The most recent Penguin Books edition of the Communist Manifesto of ca. 2005 has a long fascinating introduction on how Marx’s atheistic views emerged from the milieu of German atheist-Protestant (or should I write Protestant-atheist?) disciples of Hegel. This edition replaced an older one of ca. 1966 with an arch and even witty introduction by the late controversial historian A. J. P. Taylor (who once characterized himself, IIRC, as a socialist and an atheist, but not a Marxist)

    • It occurs to me that Marx seems to have a similar role in Communism as it existed in the Eastern Bloc prior to 1989 (and today in China and North Korea) as Nietzsche and Wagner in Nazism. What Hitler did was to pick up strands of mythology, culture and art to support his thirst for absolute power and domination. What strikes me is how little things changed in East Germany after 1945, with soldiers continuing their goose-stepping in jackboots. This is certainly the most superficial view. A more substantial view might be to observe how similar “national” and “international” socialism were – the same anti-Semitism and the same repression. I can only imagine what it must have been like for Poland – one lot of Nazis defeated and another load of Nazis in different uniforms and under a different name coming back in!

      I still can’t comment on Marx because I know too little about him. As for his being a Romantic in the wake of Schlegel, Hegel or others, I have never found in any of the Romantics any ambition to power and domination.

      I’ll see if I can learn a thing or two as this is becoming an interesting discussion.

      • David Llewellyn Dodds says:

        May I recommend, in this context, to anyone who does not already know them. two striking – and, not surprisingly, controversial – works? One is Edvins Snore’s film, The Soviet Story, which makes a case for substantial similarities, rooted to a degree in Marx and Engels, as well as giving a vivid picture of working together in the years of the Russo-German Treaty of Non-Agression. (Be warned, that in addition to fascinating comparisons of propaganda material, regalia, and so on – including a Nazi medallion with hammer and sickle – it contains many devastatingly shocking images and pieces of eye-witness testimony.)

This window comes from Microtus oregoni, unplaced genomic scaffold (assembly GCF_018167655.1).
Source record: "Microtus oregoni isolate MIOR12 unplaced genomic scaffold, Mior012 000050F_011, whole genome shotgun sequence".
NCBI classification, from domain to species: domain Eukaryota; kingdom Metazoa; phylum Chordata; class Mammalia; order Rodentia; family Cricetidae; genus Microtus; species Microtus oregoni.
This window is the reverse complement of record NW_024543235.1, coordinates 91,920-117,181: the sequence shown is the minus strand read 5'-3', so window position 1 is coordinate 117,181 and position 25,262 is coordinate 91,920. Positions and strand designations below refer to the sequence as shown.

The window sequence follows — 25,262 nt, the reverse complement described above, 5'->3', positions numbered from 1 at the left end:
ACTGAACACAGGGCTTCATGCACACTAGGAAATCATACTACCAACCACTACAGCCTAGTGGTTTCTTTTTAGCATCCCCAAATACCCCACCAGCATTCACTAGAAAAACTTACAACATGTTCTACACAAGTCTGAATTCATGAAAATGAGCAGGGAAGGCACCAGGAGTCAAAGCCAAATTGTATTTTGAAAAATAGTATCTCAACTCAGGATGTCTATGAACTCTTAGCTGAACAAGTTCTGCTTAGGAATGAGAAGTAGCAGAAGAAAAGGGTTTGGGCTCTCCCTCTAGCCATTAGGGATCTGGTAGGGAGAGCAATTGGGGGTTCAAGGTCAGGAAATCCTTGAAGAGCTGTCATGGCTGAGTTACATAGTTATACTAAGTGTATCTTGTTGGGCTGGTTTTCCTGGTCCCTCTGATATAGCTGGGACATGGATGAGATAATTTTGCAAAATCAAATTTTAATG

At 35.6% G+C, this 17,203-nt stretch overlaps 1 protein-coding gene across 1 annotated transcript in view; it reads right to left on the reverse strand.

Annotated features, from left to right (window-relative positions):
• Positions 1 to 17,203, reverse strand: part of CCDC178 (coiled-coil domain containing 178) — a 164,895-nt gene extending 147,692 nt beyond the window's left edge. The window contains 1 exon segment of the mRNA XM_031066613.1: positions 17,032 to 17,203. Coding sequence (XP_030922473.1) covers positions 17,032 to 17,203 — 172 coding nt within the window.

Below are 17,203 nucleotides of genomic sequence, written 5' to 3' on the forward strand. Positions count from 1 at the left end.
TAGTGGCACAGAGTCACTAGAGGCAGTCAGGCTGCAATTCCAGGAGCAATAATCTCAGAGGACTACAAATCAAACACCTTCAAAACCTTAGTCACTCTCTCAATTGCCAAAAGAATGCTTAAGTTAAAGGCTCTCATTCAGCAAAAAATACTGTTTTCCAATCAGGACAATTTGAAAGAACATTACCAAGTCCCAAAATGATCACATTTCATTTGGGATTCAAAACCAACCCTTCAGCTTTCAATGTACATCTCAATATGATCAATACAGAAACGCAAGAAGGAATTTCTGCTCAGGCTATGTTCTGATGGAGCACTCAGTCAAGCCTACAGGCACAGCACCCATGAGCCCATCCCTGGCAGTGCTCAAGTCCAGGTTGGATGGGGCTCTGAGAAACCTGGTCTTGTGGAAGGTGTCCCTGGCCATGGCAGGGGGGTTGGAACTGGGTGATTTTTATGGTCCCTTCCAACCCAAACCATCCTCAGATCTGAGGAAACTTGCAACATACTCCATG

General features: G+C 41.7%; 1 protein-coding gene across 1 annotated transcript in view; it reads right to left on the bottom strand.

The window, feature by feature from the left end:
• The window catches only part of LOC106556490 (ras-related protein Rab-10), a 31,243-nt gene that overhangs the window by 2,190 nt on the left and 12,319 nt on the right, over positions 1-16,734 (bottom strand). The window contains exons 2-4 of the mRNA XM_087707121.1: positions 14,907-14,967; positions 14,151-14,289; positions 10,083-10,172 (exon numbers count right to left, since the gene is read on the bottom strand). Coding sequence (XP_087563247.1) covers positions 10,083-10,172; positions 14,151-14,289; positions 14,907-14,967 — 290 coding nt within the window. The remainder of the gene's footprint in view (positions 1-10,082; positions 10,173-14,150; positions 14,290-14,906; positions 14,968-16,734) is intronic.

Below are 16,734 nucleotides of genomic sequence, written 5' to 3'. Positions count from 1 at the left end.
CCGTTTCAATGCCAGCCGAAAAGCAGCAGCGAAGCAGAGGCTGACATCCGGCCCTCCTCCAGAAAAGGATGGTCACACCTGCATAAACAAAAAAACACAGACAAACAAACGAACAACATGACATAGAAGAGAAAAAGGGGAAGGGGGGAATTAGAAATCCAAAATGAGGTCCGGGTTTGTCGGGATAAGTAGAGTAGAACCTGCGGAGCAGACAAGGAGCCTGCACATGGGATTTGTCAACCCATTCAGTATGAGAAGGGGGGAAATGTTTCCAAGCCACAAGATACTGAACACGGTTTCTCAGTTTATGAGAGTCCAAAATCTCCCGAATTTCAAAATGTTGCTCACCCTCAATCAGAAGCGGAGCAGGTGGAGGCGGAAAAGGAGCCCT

The other, in a way following up on Ferdinand Christian Baur’s attention to Schelling, Schleiermacher, and Hegel in 1835 in the context of Ancient Gnosticism and Modern Philosophy of Religion, is Erich Voegelin’s 1958 Inaugural Lecture as Director of the Institute for Political Science at the University of Munich, published in English as Science, Politics and Gnosticism (in one volume with a complementary essay on Ersatz Religion – which brings us back to Schmitt, and what one scholar calls Voegelin’s “interest in Schmitt as well as his fundamental critique of his work”).

      • It’s really quite amazing how often the term Gnosticism is used to cast suspicion on anything. I know a French sedevacantist website that has gone very quiet now, but has been tarring the Oxford Movement and Anglo-Catholicism with the word Gnosticism. The big problem with this procedure is that there are many variations of Gnosticism from the Valentinian view to so-called Manichaeism, the Cathars or Albigensians in the middle ages to the Alexandrian school of St Clement and Origen. The latter is considered as being somewhat more compatible with orthodox Catholicism / Orthodoxy than the various other tendencies.

        I haven’t the time or the space to go into this vast subject other than advising readers to get informed about Gnosticism as a word actually meaning something rather than being a stick to beat their dog with. I recommend the site – http://gnosis.org/welcome.html – which is more for Gnosticism, and it is for the reader to use his critical faculties.